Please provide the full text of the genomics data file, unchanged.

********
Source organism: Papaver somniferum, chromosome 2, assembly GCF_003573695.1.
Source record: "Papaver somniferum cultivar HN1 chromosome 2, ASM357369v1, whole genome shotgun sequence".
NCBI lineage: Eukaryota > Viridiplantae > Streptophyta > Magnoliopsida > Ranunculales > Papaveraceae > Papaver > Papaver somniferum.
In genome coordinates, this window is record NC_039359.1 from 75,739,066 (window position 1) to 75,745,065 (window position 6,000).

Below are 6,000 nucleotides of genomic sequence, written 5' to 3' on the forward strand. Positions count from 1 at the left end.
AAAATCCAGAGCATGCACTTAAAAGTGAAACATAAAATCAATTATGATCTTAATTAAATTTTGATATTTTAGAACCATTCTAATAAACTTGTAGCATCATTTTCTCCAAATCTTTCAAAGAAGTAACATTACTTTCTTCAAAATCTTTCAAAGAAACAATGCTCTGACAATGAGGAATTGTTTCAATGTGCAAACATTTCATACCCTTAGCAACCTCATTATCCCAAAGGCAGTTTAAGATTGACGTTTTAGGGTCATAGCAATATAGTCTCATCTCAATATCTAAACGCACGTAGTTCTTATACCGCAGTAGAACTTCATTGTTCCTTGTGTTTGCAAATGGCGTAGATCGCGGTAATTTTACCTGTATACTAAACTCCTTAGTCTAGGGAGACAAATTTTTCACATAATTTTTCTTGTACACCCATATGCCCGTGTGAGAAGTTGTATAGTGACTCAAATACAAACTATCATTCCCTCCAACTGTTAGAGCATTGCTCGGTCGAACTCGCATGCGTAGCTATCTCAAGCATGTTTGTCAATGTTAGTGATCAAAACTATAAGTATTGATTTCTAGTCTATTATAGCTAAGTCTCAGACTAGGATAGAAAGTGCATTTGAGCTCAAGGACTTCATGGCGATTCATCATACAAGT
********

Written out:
Source organism: Papaver somniferum, chromosome 2, assembly GCF_003573695.1.
Source record: "Papaver somniferum cultivar HN1 chromosome 2, ASM357369v1, whole genome shotgun sequence".
NCBI lineage: Eukaryota > Viridiplantae > Streptophyta > Magnoliopsida > Ranunculales > Papaveraceae > Papaver > Papaver somniferum.
In genome coordinates, this window is record NC_039359.1 from 75,739,066 (window position 1) to 75,745,065 (window position 6,000).

Below are 6,000 nucleotides of genomic sequence, written 5' to 3' on the forward strand. Positions count from 1 at the left end.
AAAATCCAGAGCATGCACTTAAAAGTGAAACATAAAATCAATTATGATCTTAATTAAATTTTGATATTTTAGAACCATTCTAATAAACTTGTAGCATCATTTTCTCCAAATCTTTCAAAGAAGTAACATTACTTTCTTCAAAATCTTTCAAAGAAACAATGCTCTGACAATGAGGAATTGTTTCAATGTGCAAACATTTCATACCCTTAGCAACCTCATTATCCCAAAGGCAGTTTAAGATTGACGTTTTAGGGTCATAGCAATATAGTCTCATCTCAATATCTAAACGCACGTAGTTCTTATACCGCAGTAGAACTTCATTGTTCCTTGTGTTTGCAAATGGCGTAGATCGCGGTAATTTTACCTGTATACTAAACTCCTTAGTCTAGGGAGACAAATTTTTCACATAATTTTTCTTGTACACCCATATGCCCGTGTGAGAAGTTGTATAGTGACTCAAATACAAACTATCATTCCCTCCAACTGTTAGAGCATTGCTCGGTCGAACTCGCATGCGTAGCTATCTCAAGCATGTTTGTCAATGTTAGTGATCAAAACTATAAGTATTGATTTCTAGTCTATTATAGCTAAGTCTCAGACTAGGATAGAAAGTGCATTTGAGCTCAAGGACTTCATGGCGATTCATCATACAAGT